The inconvenient truth, with no apologies to Al Gore, is that we are taking a human life for convenience. We should be ashamed of our attempt at absolving ourselves of our crimes with the pretense that it was not human in the first place.
Most of us have a very hard time imagining the twisted logic and moral void that would have been required to have see either blacks or Jews as non-human–and then act on that belief. We revere the abolitionists and the occasional Holocaust savior like Oskar Schindler, while we despise the Nazis and hate the slave owners. But which are we; are we good guys or are we participating in evil? Even if we are not directly involved in abortions, we are participants in that we allow them to proceed. “The only thing necessary for the triumph of evil is that good men do nothing.” –Edmund Burke, Irish statesman and philosopher.
Forget the Supreme Court and Roe v Wade; this is not a legal question, it is a moral one. And, as with all laws, abortion laws should arise from morals–our moral compasses as we like to talk about here at Revolution 2.0™. We should not be aligning our morals to comply with current law.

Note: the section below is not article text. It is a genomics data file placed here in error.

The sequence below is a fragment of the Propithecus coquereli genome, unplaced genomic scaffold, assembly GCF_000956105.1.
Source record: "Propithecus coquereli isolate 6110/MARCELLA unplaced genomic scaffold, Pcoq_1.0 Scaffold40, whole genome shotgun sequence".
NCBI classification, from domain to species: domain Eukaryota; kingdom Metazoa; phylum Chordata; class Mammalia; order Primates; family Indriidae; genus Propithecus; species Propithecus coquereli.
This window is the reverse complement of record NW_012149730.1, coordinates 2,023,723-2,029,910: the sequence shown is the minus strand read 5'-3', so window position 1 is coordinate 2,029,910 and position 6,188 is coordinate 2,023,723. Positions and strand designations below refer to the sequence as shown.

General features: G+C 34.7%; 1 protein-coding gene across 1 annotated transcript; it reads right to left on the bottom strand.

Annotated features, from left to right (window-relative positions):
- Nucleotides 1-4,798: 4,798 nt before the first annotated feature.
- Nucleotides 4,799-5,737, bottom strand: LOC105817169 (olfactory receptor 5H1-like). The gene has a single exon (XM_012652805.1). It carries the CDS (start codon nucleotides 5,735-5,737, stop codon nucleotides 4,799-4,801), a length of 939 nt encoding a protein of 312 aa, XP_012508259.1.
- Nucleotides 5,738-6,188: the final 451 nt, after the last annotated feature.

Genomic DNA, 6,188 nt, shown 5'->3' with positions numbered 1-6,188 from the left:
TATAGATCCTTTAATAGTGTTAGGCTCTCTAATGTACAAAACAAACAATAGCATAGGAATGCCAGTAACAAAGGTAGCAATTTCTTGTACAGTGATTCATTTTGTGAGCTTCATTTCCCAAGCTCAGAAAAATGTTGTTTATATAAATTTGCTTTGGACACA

The argument that, “A woman can do anything she wants with her own body,” does not hold up. First, if it is a child, and that is the clear case I am making here, it is not her body. It is a separate person with his or her own DNA. Second, a woman cannot do whatever she wants with her body any more than I can. She is not allowed to punch someone in the nose even if her fist is part of her body. And I cannot take what I want from a store without paying, even if I do that with my own body.
And what about a woman’s reproductive rights? She has 100% control over her reproductive rights, as does a man, until the moment she has a separate person growing inside her. N. B. Unless the health of the mother is at stake, abortion is not healthcare; it is convenience care.
Let’s be honest, starting with ourselves. All of us have a quiet place in our head where we go to tell ourselves the truth. I call it my Brown Study. If we go there, we will have to admit that at least some of the hundreds of thousands of abortions performed every year involve the taking of a human life for convenience. To be clear, the primary purpose of this episode is not to attack or support abortion. It is an episode about being completely honest about what we support or what we attack.